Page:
Disc two here pulls together previously released covers cut between 1984 and 1995, and with the exception of Queen ("Stone Cold Crazy") and Killing Joke ("The Wait"), the outfits Metallica honors make perfect sense considering their sound: the Misfits, the Anti-Nowhere League and Motsrhead. But the first CD, laid down mere weeks ago, is another matter entirely. The band sounds as muscular as it did in its nascent stages during fierce variations of Discharge's "Free Speech for the Dumb" and "The More I See," Black Sabbath's "Sabbra Cadabra," the Misfits' "Die, Die My Darling," a Mercyful Fate medley and "It's Electric," by Diamond Head. In addition, they find a way to make Nick Cave's "Loverman" Metallica-ready; Hetfield grumbles, "I am what I am what I am what I am" like a hard-rock Popeye. But what's even more startling than the presence here of Bob Seger's "Turn the Page" is the musicians' decision to play it pretty much straight. No kidding: Hetfield, who's quoted in the extensive liner notes as saying that he wishes he'd written the number, is so respectful of the man who sings about trucks built "like a rock" that he seems to be imitating him half the time.

Couple "Turn the Page" with an acoustic take of (really) Lynyrd Skynyrd's "Tuesday's Gone" and you'll be able to guess why Metallica is still prospering while so many of its Eighties peers have gone the way of the eight-track tape. Deep down, these four aren't revolutionaries but committed conservatives who just happen to like it loud and proud. And they're not going anywhere.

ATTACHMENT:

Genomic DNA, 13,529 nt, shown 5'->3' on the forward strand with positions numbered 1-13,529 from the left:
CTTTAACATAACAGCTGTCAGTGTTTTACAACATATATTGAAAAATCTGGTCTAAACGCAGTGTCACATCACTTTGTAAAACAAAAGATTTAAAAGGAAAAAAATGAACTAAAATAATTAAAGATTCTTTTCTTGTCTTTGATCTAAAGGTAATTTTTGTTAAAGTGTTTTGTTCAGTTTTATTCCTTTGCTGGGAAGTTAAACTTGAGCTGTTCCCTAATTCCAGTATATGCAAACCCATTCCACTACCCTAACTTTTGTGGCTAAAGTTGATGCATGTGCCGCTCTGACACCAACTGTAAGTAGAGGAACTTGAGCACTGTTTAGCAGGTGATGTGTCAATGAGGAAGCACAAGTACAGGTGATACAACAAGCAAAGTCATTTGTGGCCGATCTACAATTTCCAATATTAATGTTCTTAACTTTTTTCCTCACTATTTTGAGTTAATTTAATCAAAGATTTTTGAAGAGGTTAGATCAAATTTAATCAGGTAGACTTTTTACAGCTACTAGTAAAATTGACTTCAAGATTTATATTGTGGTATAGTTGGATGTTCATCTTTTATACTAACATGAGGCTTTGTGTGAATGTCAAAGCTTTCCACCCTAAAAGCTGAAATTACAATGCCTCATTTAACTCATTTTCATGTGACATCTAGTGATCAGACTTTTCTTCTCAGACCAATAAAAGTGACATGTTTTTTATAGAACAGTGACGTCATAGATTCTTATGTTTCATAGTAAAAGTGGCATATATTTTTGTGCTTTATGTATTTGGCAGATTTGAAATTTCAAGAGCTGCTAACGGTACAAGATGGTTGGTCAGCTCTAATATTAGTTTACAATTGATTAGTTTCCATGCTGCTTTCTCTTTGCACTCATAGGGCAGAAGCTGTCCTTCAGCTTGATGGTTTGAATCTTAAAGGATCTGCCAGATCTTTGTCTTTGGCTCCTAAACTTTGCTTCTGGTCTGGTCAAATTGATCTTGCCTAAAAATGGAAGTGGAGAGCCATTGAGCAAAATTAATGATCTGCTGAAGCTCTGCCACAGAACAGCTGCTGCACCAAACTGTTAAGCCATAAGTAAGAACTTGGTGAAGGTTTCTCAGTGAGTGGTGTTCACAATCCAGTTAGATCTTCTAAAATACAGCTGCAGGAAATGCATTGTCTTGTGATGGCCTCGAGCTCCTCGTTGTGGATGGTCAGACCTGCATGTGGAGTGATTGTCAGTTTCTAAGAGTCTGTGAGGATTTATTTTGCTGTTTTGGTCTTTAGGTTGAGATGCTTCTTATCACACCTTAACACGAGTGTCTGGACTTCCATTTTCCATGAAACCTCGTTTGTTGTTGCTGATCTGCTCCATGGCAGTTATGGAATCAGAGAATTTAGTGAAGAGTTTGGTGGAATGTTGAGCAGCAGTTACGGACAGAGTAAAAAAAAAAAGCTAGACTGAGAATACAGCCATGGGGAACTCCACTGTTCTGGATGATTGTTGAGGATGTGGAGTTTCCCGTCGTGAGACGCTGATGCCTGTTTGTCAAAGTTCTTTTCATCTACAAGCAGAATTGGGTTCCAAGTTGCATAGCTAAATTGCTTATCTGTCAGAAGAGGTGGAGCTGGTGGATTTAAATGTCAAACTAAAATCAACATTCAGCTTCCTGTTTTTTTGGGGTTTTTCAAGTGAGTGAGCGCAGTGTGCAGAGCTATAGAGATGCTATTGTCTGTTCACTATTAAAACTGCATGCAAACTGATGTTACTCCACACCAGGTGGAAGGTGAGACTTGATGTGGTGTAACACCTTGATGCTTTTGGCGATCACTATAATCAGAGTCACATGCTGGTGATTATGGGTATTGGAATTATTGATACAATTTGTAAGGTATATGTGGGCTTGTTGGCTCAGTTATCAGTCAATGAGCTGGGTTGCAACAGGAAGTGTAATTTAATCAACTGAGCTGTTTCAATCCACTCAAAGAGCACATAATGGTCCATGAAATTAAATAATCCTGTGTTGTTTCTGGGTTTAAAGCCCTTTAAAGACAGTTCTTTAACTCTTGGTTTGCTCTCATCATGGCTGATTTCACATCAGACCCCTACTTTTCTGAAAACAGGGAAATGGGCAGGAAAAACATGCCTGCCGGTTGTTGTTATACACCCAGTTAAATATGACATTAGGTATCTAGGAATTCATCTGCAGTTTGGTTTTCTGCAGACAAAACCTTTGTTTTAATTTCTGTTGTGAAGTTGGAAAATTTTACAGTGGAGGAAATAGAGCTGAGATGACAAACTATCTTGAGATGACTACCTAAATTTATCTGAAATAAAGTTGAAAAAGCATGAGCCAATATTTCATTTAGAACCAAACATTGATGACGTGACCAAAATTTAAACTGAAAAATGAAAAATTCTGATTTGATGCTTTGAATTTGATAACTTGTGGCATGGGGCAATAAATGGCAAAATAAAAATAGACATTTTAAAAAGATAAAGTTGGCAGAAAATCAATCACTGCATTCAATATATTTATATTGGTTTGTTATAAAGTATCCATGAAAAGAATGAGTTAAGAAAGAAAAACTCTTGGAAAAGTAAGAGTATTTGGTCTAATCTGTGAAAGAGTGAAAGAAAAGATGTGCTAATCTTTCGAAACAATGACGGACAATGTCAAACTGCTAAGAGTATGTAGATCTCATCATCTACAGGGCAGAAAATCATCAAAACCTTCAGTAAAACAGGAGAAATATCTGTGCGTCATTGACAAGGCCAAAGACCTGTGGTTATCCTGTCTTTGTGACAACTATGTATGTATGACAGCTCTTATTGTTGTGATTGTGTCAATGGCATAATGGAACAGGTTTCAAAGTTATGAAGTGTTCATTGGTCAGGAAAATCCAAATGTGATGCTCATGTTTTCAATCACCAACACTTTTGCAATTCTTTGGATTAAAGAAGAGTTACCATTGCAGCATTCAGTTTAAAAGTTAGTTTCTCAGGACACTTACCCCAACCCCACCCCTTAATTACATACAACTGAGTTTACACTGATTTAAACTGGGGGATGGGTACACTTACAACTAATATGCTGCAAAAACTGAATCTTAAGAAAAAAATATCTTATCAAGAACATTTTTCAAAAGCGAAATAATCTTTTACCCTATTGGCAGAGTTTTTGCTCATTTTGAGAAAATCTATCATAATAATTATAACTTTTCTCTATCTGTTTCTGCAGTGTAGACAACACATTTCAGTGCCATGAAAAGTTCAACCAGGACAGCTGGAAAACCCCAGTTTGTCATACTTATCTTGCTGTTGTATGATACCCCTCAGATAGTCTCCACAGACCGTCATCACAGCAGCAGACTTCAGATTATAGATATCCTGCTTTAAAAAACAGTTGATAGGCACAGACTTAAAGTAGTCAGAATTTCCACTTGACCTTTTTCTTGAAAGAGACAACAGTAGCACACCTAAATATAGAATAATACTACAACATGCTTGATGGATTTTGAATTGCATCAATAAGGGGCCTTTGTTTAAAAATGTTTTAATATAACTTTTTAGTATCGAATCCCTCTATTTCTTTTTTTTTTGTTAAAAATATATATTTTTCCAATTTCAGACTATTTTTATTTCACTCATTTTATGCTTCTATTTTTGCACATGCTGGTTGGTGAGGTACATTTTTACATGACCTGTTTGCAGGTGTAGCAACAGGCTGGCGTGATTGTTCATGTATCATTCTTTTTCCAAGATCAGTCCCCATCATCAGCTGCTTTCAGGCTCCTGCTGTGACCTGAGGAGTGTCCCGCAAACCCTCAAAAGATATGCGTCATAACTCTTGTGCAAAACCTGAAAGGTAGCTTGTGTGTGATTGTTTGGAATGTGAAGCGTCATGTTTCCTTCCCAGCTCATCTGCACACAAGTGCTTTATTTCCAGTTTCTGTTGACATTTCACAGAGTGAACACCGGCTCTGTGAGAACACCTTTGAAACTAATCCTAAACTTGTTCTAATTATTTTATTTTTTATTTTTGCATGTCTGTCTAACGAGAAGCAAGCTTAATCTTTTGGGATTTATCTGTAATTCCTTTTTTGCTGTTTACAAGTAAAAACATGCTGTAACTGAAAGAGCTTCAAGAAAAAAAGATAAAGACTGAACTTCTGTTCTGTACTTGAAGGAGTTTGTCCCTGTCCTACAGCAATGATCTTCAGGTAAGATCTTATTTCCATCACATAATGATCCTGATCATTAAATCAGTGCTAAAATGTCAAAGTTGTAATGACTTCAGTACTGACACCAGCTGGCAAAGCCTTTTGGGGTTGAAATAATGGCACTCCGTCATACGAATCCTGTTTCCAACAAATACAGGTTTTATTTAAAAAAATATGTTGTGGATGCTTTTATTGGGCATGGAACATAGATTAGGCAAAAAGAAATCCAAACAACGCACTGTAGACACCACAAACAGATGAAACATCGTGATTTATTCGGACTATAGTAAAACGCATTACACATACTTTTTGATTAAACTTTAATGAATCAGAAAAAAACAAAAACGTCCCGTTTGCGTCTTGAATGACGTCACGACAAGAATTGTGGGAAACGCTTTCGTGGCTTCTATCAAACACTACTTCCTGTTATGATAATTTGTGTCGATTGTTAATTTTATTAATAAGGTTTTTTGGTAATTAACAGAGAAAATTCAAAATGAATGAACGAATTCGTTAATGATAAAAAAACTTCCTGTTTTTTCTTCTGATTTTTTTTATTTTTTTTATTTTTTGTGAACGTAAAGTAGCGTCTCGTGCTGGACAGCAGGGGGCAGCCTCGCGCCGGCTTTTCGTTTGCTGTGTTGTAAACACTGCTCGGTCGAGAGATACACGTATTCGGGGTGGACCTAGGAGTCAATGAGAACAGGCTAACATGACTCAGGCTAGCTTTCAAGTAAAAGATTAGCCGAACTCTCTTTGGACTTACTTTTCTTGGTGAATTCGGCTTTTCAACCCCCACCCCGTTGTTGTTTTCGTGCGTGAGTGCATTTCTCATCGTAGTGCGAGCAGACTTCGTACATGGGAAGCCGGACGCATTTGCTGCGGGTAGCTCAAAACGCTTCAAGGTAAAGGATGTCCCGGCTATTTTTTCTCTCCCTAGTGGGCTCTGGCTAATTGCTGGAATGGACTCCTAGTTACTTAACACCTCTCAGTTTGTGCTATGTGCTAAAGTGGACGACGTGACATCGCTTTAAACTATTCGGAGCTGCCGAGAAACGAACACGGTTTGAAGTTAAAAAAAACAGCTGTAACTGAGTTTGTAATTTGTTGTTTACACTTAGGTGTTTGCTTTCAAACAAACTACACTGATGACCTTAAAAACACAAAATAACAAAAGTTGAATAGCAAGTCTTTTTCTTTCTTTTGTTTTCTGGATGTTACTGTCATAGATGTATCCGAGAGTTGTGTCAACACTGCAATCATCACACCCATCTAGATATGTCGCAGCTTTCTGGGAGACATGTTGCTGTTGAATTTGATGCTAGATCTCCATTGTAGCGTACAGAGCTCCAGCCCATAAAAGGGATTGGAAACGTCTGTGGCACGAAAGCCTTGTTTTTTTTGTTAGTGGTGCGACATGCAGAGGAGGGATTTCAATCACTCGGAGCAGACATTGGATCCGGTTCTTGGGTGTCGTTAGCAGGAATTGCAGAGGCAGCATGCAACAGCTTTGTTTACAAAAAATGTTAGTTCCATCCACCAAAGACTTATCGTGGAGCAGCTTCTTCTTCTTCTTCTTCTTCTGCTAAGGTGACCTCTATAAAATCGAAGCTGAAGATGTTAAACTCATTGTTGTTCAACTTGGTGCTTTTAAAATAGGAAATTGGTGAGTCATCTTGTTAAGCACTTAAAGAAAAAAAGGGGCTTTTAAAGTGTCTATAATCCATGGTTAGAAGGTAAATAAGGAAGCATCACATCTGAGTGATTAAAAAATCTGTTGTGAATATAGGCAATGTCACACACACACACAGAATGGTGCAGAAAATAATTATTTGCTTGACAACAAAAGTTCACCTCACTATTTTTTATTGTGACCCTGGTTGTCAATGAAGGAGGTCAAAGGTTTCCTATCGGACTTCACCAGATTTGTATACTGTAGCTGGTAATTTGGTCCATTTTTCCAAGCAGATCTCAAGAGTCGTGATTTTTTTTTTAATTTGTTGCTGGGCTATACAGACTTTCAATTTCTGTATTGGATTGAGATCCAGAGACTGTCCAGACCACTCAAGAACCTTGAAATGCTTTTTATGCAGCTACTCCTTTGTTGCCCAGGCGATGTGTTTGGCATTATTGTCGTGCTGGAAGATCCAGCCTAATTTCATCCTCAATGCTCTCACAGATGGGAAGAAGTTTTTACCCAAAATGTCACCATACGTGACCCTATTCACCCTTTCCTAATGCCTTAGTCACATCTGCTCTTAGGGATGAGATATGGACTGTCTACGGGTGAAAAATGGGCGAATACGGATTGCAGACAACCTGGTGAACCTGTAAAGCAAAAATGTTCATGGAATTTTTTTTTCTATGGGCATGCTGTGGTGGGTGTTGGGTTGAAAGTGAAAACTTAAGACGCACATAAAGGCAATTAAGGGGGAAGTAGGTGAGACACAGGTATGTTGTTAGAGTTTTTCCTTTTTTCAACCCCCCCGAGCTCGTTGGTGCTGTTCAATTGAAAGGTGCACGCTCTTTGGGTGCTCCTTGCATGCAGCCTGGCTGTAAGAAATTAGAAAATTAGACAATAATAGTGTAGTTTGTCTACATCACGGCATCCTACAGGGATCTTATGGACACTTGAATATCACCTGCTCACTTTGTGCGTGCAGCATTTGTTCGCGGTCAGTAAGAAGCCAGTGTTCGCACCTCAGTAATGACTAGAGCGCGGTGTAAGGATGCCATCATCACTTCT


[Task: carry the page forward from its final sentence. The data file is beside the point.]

P.J. Harvey
Is This Desire?
(Island)

Harvey is a rarity--a raw-boned performer who actually benefits from a bit of slickness. Her first album, 1992's Dry, and Rid of Me, a Steve Albini-helmed successor from the following year, were harrowing, emotional journeys into the land of punk blues and rock trauma. But 1995's To Bring You My Love, partially produced by sometime Depeche Mode cohort Flood, was even worthier. It gave Harvey the opportunity to use a broader palette, and she knew precisely what to do with it.

Flood is back on the team for Is This Desire?, but the new recording features fewer dance rhythms than did its predecessor. On this occasion, Harvey and gifted instrumentalists such as Captain Beefheart veteran Eric Drew Feldman, Tom Waits associate Joe Gore, Mick Harvey of the Bad Seeds and longtime sidemen John Parish and Rob Ellis stake out a middle ground between her edgiest instincts and the requirements of radio, and the location turns out to be a very good one indeed. The first two songs establish the parameters: "Angelene," a somber but gorgeous tale about a woman of easy virtue ("Love for money is my sin/Any man calls, I'll let him in") leads directly into "The Sky Lit Up," a chugging gloss on the Velvet Underground's "I'm Waiting for My Man" that builds until Harvey is practically shrieking. Her sense of dynamics elsewhere is just as provocative. "The Wind" is a sinister duet between a singing Harvey and a whispering one, "My Beautiful Leah" allows the vocalist to plunge to the bottom of her range, and "Catherine" quietly makes the most out of an ominous scenario ("Catherine De Barra, you've murdered my thinking/I gave you my heart/You left the thing stinking").